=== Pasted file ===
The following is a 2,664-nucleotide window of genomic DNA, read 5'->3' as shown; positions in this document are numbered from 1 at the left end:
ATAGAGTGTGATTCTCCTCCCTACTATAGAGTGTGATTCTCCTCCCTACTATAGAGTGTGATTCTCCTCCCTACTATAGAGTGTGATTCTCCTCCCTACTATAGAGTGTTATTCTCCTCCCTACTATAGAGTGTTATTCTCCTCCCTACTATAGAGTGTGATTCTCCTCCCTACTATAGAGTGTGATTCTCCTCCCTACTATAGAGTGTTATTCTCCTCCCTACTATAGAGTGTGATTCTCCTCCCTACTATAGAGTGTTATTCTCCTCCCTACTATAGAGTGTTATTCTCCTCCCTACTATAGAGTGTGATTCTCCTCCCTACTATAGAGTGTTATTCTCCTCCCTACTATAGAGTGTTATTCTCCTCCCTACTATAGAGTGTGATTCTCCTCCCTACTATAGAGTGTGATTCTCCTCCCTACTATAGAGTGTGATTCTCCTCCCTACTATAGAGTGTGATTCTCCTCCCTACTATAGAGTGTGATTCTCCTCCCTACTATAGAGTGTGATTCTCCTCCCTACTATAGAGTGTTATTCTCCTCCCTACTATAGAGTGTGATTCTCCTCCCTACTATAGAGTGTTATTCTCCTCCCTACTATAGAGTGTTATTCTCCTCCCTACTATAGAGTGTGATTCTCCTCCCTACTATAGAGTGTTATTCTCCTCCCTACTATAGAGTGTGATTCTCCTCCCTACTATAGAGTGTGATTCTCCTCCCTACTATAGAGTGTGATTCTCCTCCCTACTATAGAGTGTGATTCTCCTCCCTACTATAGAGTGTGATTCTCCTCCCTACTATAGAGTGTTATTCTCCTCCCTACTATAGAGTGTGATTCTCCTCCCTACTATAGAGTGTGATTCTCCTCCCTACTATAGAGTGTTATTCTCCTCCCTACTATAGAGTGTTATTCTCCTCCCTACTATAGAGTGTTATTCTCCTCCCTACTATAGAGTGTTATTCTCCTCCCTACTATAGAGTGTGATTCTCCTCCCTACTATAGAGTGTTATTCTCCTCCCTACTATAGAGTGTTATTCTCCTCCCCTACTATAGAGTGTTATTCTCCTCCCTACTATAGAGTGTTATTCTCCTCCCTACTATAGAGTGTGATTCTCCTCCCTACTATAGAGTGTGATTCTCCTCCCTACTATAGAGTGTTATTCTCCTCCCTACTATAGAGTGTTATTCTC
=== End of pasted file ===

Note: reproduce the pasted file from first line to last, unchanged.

The following is a 2,664-nucleotide window of genomic DNA, read 5'->3' as shown; positions in this document are numbered from 1 at the left end:
ATAGAGTGTGATTCTCCTCCCTACTATAGAGTGTGATTCTCCTCCCTACTATAGAGTGTGATTCTCCTCCCTACTATAGAGTGTGATTCTCCTCCCTACTATAGAGTGTTATTCTCCTCCCTACTATAGAGTGTTATTCTCCTCCCTACTATAGAGTGTGATTCTCCTCCCTACTATAGAGTGTGATTCTCCTCCCTACTATAGAGTGTTATTCTCCTCCCTACTATAGAGTGTGATTCTCCTCCCTACTATAGAGTGTTATTCTCCTCCCTACTATAGAGTGTTATTCTCCTCCCTACTATAGAGTGTGATTCTCCTCCCTACTATAGAGTGTTATTCTCCTCCCTACTATAGAGTGTTATTCTCCTCCCTACTATAGAGTGTGATTCTCCTCCCTACTATAGAGTGTGATTCTCCTCCCTACTATAGAGTGTGATTCTCCTCCCTACTATAGAGTGTGATTCTCCTCCCTACTATAGAGTGTGATTCTCCTCCCTACTATAGAGTGTGATTCTCCTCCCTACTATAGAGTGTTATTCTCCTCCCTACTATAGAGTGTGATTCTCCTCCCTACTATAGAGTGTTATTCTCCTCCCTACTATAGAGTGTTATTCTCCTCCCTACTATAGAGTGTGATTCTCCTCCCTACTATAGAGTGTTATTCTCCTCCCTACTATAGAGTGTGATTCTCCTCCCTACTATAGAGTGTGATTCTCCTCCCTACTATAGAGTGTGATTCTCCTCCCTACTATAGAGTGTGATTCTCCTCCCTACTATAGAGTGTGATTCTCCTCCCTACTATAGAGTGTTATTCTCCTCCCTACTATAGAGTGTGATTCTCCTCCCTACTATAGAGTGTGATTCTCCTCCCTACTATAGAGTGTTATTCTCCTCCCTACTATAGAGTGTTATTCTCCTCCCTACTATAGAGTGTTATTCTCCTCCCTACTATAGAGTGTTATTCTCCTCCCTACTATAGAGTGTGATTCTCCTCCCTACTATAGAGTGTTATTCTCCTCCCTACTATAGAGTGTTATTCTCCTCCCCTACTATAGAGTGTTATTCTCCTCCCTACTATAGAGTGTTATTCTCCTCCCTACTATAGAGTGTGATTCTCCTCCCTACTATAGAGTGTGATTCTCCTCCCTACTATAGAGTGTTATTCTCCTCCCTACTATAGAGTGTTATTCTC